As Omicron cases rise, retail startups halt in-person events but continue store openings
As coronavirus cases rise, retail brands are being forced to respond.
When the Omicron variant began hitting New York City in December, DTC footwear brand Thousand Fell paused future brand activations and in-person events for the time being. As of late December, Thousand Fell had over 10 events on the calendar for its Nolita pop-up store, co-founder Chloe Songer told Modern Retail. She said that the activations ranged from sustainability-focused speaker panels, female founders roundtable discussions and gallery shows, as well as the company’s holiday party for 200-plus people. The pop-up, however, ended its limited run right before Christmas as Omicron cases began to spike.
The Omicron variant has caused a surge of cases across the country – the highest since the start of the pandemic in 2020. During the week of Dec. 29, 300,886 average daily cases were reported over the previous week, according to CDC tracking.
“We began to evaluate whether we should cancel events, depending on the size and current situation of the city,” Songer explained. Soon after, the company had two team members test positive for the virus, who also interacted with store staff — resulting in a shortage of store staff able to help run the store during busy times. As a result, Thousand Fell decided to cancel all scheduled events and in-person brand partnerships leading up to the holidays.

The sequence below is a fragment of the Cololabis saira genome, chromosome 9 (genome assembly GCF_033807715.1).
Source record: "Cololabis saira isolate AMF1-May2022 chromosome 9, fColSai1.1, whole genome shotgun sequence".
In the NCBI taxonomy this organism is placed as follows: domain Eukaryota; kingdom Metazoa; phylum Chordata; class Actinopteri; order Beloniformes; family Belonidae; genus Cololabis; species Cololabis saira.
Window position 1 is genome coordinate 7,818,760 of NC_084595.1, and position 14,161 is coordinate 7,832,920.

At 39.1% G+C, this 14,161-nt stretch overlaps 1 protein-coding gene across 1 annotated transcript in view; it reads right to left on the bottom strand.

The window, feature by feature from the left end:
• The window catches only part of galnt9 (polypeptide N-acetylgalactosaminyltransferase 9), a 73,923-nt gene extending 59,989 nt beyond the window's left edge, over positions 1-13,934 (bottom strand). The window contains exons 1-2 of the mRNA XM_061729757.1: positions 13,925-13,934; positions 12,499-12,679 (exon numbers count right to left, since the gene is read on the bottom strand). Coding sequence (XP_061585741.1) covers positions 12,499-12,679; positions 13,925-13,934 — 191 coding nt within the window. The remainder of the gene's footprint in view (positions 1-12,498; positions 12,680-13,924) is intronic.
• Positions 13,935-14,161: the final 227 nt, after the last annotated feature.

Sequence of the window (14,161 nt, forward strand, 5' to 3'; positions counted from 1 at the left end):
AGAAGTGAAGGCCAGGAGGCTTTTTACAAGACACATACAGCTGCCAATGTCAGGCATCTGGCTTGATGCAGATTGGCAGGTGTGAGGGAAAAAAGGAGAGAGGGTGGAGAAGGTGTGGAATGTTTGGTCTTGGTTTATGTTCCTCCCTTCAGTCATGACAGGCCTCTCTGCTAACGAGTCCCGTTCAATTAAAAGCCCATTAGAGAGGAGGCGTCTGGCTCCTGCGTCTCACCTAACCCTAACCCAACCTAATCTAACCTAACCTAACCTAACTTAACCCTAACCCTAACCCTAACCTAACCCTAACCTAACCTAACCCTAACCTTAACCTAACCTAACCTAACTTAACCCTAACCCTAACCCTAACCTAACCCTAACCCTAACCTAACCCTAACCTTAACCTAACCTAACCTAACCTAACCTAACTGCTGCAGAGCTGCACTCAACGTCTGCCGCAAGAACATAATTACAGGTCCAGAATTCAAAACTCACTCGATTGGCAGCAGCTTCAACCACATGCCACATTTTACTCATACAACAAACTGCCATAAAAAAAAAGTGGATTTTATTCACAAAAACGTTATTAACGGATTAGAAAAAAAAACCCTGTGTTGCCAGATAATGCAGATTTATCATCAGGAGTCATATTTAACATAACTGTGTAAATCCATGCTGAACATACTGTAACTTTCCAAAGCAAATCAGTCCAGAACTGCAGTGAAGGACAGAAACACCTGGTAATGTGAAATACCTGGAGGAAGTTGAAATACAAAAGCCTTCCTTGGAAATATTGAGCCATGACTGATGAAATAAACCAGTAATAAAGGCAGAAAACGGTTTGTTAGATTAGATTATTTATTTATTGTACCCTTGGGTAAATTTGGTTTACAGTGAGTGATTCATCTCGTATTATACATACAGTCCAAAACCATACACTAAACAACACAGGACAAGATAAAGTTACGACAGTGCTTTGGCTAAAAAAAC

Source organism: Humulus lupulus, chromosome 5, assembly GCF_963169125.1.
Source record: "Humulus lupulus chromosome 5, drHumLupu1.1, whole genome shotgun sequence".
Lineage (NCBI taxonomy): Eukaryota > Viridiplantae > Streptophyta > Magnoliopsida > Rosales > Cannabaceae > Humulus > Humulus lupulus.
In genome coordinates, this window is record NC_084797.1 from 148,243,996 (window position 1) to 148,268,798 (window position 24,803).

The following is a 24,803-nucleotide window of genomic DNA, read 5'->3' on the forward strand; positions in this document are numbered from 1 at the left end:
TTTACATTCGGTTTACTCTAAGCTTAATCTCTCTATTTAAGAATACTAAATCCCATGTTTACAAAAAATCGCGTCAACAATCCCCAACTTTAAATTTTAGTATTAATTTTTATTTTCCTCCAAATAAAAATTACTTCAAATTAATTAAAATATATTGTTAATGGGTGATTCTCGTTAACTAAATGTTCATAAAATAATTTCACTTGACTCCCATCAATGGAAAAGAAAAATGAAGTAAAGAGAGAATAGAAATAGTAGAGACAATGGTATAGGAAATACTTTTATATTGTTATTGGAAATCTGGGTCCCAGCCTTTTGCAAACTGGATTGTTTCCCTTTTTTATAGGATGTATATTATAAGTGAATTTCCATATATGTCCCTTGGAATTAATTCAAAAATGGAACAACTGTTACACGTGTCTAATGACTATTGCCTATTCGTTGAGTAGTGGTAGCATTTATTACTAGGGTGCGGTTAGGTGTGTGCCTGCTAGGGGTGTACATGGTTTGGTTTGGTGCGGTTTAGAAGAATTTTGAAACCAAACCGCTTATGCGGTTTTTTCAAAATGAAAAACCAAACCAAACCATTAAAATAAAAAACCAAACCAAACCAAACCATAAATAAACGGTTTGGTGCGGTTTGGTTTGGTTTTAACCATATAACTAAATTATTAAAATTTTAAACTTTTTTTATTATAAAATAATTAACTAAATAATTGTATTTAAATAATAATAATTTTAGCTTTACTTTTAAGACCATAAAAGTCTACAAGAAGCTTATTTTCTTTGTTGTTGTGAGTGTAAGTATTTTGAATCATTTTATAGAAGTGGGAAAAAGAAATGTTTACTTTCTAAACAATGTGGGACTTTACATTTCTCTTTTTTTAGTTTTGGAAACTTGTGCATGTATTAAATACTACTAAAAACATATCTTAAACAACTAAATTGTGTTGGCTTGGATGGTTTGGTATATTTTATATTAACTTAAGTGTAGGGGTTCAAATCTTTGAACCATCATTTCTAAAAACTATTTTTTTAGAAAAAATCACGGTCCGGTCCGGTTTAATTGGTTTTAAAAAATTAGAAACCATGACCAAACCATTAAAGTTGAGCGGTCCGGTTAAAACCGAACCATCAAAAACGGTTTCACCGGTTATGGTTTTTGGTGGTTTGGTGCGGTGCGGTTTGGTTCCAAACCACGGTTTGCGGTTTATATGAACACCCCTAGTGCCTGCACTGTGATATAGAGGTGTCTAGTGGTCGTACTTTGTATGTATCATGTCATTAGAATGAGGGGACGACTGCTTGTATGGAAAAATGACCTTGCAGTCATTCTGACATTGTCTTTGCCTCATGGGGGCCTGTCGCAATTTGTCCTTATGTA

While cases have risen over the last few weeks, some large retailers have altered the in-store operations — and other startups are being forced to make tough choices. Some companies, like Thousand Fell, are halting events for the time being, while others that had big plans for 2022 expansions are largely keeping an eye on the news but still going forward with new location roll-outs.
Apple was the first major company to announce it was limiting store visits in Omicron hotspots like New York City and Miami to appointment-based services and Genius Bar reservations. Walmart also quietly shuttered dozens of stores for multi-day long cleaning sessions in December, Reuters reported. This week, Macy’s said it will reduce weekday store hours while it faces staffing shortages.